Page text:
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Letter from Honduras: Fear

This article first appeared in the St. Louis Beacon, June 14, 2011 - Doenis, a 20-something on a drunk, snuck into the house and threatened Chemo with a hammer (MY hammer!) to steal the VCR/DVD player, but ran out when Chemo screamed. Eating supper over at Alba's, I was blithely ignorant of the episode, wondering at Chemo's lateness, till he called from Dora and Elvis' phone, his voice trembling. "I'm scared!" I rushed home at once, berating myself for failing at the most basic duty of a parent, to keep your child safe. Chemo's had enough scares in his life without another one.

Santos, Alba's husband, tracked Doenis down and told him, "You mess with Chemo, you mess with me. Got it?" No one's seen Doenis since.

Nevertheless, Chemo got another blow when his sister Rosa called from Tocoa to say that their mother Rufina and her companion Fidel had been beaten up in a robbery at their house. Robbery? They don't have ANYTHING, much less a VCR. The beating was probably frustration, and apparently another drunk or druggie. I thought I'd take Chemo right up there, to his mommy, but even that seemed scary to him, so I dropped the suggestion. I did wire some cash, to replace a cell phone and pay for medicines.

Meanwhile, May started with the annual patronal feast of the Holy Cross, a week-long religious observance, tinged with unsavory elements like the four all-night "dances" that attract folks like Doenis. But this year was a garden compared to last year, when there were three murders. The highlight of the week is the procession through town, with children carrying crosses decorated with flowers. We say the rosary, too, and some of the little ones are still learning the words; one tiny boy said, instead of "Hail, Mary, el Senor es contigo" (the Lord is with you), "el Senor es abrigo" (the Lord is an overcoat!). Now, really, is that so wrong?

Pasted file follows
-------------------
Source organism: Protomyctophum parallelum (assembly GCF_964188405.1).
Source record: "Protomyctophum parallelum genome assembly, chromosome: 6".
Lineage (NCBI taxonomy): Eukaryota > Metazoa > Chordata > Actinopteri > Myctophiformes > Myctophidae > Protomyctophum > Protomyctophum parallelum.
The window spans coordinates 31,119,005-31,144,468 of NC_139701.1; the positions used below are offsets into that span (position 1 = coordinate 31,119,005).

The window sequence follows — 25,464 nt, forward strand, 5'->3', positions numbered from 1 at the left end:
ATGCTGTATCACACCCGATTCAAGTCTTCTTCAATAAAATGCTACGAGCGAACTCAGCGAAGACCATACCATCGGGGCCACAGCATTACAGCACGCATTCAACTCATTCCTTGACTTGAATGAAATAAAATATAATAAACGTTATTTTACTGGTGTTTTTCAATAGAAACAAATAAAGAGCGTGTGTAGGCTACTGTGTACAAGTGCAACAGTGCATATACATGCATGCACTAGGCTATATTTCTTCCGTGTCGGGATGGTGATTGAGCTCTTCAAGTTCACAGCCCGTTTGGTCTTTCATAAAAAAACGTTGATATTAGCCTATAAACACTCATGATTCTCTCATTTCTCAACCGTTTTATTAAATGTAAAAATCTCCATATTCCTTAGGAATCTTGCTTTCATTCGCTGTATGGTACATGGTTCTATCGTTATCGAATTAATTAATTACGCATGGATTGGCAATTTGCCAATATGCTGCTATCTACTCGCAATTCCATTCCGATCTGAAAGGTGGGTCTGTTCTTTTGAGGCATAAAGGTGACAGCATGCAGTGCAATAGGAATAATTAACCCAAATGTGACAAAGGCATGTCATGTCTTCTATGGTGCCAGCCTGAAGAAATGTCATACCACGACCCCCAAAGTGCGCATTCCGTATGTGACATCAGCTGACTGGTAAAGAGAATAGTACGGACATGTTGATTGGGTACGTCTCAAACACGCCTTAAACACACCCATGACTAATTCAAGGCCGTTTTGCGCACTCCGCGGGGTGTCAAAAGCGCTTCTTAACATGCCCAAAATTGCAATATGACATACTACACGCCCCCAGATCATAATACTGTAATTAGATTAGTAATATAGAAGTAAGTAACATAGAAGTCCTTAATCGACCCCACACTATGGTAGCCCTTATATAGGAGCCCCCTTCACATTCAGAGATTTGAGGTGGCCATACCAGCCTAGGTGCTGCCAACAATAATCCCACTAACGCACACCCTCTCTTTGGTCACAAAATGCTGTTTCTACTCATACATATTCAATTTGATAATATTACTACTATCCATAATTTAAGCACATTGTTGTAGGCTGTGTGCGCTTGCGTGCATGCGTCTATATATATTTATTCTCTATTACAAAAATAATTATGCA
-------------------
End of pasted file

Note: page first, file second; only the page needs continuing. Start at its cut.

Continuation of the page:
Speaking of miraculous births, Manuel and Marta had their baby. When Lito finally called at 1 a.m. with the good news, he knew I would still be up because I was actually at a wake. I was hoping to match this mourning with a new, little life. "It's a boy!" Lito cried. "We're naming him Manuel." Another Lito. Normal birth? "Yes! We're coming home tomorrow!" Normal! That enormous belly, that little woman, that big baby -- THAT is "normal"! Women are incredible. No wonder even God wanted a mother.

I am a big baby. I proved that with my latest tooth-hurtee. The biggest molar in my mouth, back and to the (lower) left, had been giving me fits for months, sometimes literally doubling me over in pain from my jaw to my feet. But then the pain would dull and disappear, and I thought I was in the clear.

At Dr. Juan Handal's clinic in Tegucigalpa, he put me in the capable hands of Doctora Yvonne. I told her I've got a godchild Yvonne back in Las Vegas, "So I know this is gonna be OK." But I did make a Perfect Act of Contrition.

When she finally made a move I never even saw, and says, "That's it," I thanked her like I'd been Raptured. I could scarcely believe I was still alive, I wasn't gushing blood, I wasn't having a heart attack. I'm sure Yvonne thought, what a baby!

I got out of the dentist in time to attend the funeral of Honduras' pre-eminent poet Roberto Sosa, who had died the day before at the age of 81. Sosa's best known line is so simple you barely notice its genius:

"Los pobres son muchos y por eso es imposible olvidarlos." (You can't forget the poor, because there are so many.)

The poor are indeed many, yet always a surprise. Little Anjely's parents from Guachipilin up in the mountains brought her to me, for help getting to Tegucigalpa, where she already had an appointment for open-heart surgery at the public hospital in Tegucigalpa. "How old is she?" Seven months, the size of a newborn, her lips already blue. I was afraid to look any closer, lest it break my heart right there and then, because I knew she would not survive, not a Honduran heart operation. About a week later, the mother called. "We just brought her back." I did not even have to ask. To bury her.